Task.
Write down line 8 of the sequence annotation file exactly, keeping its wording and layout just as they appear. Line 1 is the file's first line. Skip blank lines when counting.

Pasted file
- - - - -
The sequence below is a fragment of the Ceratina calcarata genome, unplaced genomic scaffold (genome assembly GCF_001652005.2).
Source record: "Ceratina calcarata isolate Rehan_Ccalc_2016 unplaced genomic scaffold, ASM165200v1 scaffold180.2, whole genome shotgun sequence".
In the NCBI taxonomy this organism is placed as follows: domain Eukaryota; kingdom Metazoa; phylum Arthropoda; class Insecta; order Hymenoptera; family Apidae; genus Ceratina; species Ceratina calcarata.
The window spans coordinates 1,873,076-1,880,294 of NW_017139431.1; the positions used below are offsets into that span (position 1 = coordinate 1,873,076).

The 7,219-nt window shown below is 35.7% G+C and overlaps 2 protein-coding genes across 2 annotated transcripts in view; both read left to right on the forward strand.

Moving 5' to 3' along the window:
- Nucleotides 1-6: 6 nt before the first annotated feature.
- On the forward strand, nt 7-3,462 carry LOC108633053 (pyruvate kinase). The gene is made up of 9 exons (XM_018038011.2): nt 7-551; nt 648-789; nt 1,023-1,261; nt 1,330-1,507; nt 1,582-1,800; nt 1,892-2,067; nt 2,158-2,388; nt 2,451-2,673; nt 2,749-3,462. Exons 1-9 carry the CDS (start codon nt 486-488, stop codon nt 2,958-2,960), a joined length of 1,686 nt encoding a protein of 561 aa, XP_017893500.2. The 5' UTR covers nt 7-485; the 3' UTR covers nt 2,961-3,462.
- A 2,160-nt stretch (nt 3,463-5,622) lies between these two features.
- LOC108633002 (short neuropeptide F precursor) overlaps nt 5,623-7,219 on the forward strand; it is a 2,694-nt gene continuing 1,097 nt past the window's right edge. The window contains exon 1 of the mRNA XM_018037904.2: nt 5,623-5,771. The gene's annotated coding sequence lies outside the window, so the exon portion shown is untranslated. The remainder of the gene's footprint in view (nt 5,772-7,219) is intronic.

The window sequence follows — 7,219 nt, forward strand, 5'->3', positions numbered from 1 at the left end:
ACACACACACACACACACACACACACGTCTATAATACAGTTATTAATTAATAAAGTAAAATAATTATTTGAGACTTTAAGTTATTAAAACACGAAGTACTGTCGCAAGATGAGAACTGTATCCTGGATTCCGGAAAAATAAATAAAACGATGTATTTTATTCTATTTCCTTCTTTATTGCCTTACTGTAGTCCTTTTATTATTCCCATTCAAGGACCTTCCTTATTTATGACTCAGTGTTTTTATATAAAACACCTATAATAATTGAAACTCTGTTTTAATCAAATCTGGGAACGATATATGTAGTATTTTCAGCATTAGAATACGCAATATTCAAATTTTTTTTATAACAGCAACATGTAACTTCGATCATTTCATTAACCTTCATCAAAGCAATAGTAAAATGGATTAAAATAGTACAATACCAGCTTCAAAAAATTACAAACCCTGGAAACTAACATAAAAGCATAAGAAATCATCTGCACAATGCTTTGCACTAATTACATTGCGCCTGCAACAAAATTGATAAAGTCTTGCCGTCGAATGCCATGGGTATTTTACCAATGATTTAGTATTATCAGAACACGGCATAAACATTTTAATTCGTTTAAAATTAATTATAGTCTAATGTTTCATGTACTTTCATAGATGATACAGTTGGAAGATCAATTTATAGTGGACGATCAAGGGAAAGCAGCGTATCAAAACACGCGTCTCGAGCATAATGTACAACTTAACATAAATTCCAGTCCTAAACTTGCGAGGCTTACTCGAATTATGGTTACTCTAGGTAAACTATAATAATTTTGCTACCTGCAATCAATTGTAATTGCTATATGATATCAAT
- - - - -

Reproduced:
- On the forward strand, nt 7-3,462 carry LOC108633053 (pyruvate kinase). The gene is made up of 9 exons (XM_018038011.2): nt 7-551; nt 648-789; nt 1,023-1,261; nt 1,330-1,507; nt 1,582-1,800; nt 1,892-2,067; nt 2,158-2,388; nt 2,451-2,673; nt 2,749-3,462. Exons 1-9 carry the CDS (start codon nt 486-488, stop codon nt 2,958-2,960), a joined length of 1,686 nt encoding a protein of 561 aa, XP_017893500.2. The 5' UTR covers nt 7-485; the 3' UTR covers nt 2,961-3,462.